He refers to the horror genre as being “non-acting.” He goes on to describe it as “flat” and “kids talking lines.” It’s something that he says is very different from what he does for a living, “so it’s very entertaining for me to watch.”

When I asked him what some of his favorite horror movies are, he immediately answers with the French film, High Tension (2003) by director Alexandre Aja. His endorsement: “It’s just so absurd. It makes no sense whatsoever.” This makes me hesitant, but I do believe I’ll check it out. He goes on to say that the acting is “very good” and of a higher caliber than those of horror in general. He loves all slasher movies, even the B-versions. He explains that with movies like Final Destination, it’s again, just entertainment. You can turn your mind off. I comment that I enjoyed Dead Alive. He adds, “I like movies like Dead Alive much more than the Hostel-type movies or the Saw movies. Those movies don’t interest me at all. I find them to be a bit offensive, and I don’t like the way they portray women in them. The context is just wrong.” I find his entire thought process to be quite fascinating. I have never really taken this much time to dissect these types of films.

When searching for the film online (it’s currently available VOD) the genres of “horror” and “musical” come up as descriptions. It’s certainly not for everyone, and I have to say, I didn’t enjoy the film at all, but after speaking with D’Onofrio, I understand more about the horror genre as a whole than I ever expected to and have gained much more respect for it.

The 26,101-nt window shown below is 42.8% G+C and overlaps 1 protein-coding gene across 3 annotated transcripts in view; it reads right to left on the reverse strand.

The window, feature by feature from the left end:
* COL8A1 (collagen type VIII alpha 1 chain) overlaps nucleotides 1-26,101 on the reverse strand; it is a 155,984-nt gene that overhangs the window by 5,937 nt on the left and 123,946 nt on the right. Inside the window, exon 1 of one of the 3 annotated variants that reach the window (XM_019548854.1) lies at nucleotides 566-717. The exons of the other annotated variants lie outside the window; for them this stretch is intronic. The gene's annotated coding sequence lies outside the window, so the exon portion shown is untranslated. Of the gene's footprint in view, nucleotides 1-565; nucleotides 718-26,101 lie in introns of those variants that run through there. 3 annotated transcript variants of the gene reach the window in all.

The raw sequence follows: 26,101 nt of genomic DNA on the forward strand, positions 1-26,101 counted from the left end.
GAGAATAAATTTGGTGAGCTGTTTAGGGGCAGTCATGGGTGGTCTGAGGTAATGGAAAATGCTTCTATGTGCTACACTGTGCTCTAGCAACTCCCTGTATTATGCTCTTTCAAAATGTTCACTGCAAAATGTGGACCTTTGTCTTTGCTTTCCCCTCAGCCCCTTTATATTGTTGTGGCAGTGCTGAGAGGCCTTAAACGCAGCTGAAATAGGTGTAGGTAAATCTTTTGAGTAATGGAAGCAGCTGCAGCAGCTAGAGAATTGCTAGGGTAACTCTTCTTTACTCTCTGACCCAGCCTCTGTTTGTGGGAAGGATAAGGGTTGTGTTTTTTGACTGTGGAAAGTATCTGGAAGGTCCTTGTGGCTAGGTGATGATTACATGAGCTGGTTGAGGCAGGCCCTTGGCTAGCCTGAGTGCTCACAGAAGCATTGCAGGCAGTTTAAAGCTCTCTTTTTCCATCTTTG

Check out Alex’s full review of the film, here.

Don’t Go In the Woods stars Bo Boddie, Eric Bogosian, Gwynn Galitzer, Jorgen Jorgensen, Tim Lajcik, Soomin Lee, Kate O’Malley, Matt Sbeglia, Casey Smith, Nick Thorp, and Cassandra Walker. It is being released by Tribeca Films in NY on January 13th and will expand to other markets in early February. It is currently available on VOD.

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List of films in production.

"In Dubious Battle" [2016]

"In Dubious Battle" [2016]
An activist gets caught up in the labor movement for farm workers in California during the 1930s. Vincent....Al Anderson


A story about the early life of Tennessee Williams

Directed by James Franco
Vincent D'Onofrio, Jacob Loeb

"American Falls" - [TBA]

In a rural town in Southern Idaho, the Suzukis, a Japanese American family, run a small motel. One night they get a strange visitor who sports ‘city’ clothes who turns out to be the first African-American man that Toru Suzuki’s children have ever seen. Yoshiko takes it upon herself to solve the mystery about this man, especially when 2 police officers come knocking on their door.

Short film produced by Erika Hampson.
Vincent D'Onofrio as Detective Foster.

'Purgatory' [TBA]

'Purgatory' [TBA]
Tagline: In the Wild West a lot of blood was spilled... but it didn't go to waste. Vincent....Dallas Stoudenmire

"A Fall From Grace" [TBA]

Detective Michael Tabb knows the city of St. Louis inside and out. He has felt its true heart, as much as its dark underbelly: but he does not know who, in both the dark and light - is taking the lives of young girls.

Director: Jennifer Lynch
Producer/Writer ...Eric Wilkinson

Vincent D'Onofrio ....George Lawson (GRACE's father)
Tim Roth.......Detective Tabb

Filming in St Louis - TBA

"Supreme Ruler" [TBA]

A man campaigns to become the leader of the Buffalo lodge.

Vincent D'Onofrio as Hank Dory
Ron Livingston as Steve
Marcia Gay Harden as Nancy

"The Monster Next Door" [TBA]

"The Monster Next Door" - Comedy Horror

Executive Produced by Dennis Johnson, Melanie Mohlman Produced by Eric Wilkinson, David Michaels
Written by Jim Robbins
Directed by Jennifer Lynch

Cast: Vincent D'Onofrio, Bill Pullman, French Stewart, Bill Moseley

'Down & Dirty Pictures' - [in Production - Filming TBA]

'Down & Dirty Pictures' - [in Production - Filming TBA]
Vincent......Harvey Weinstein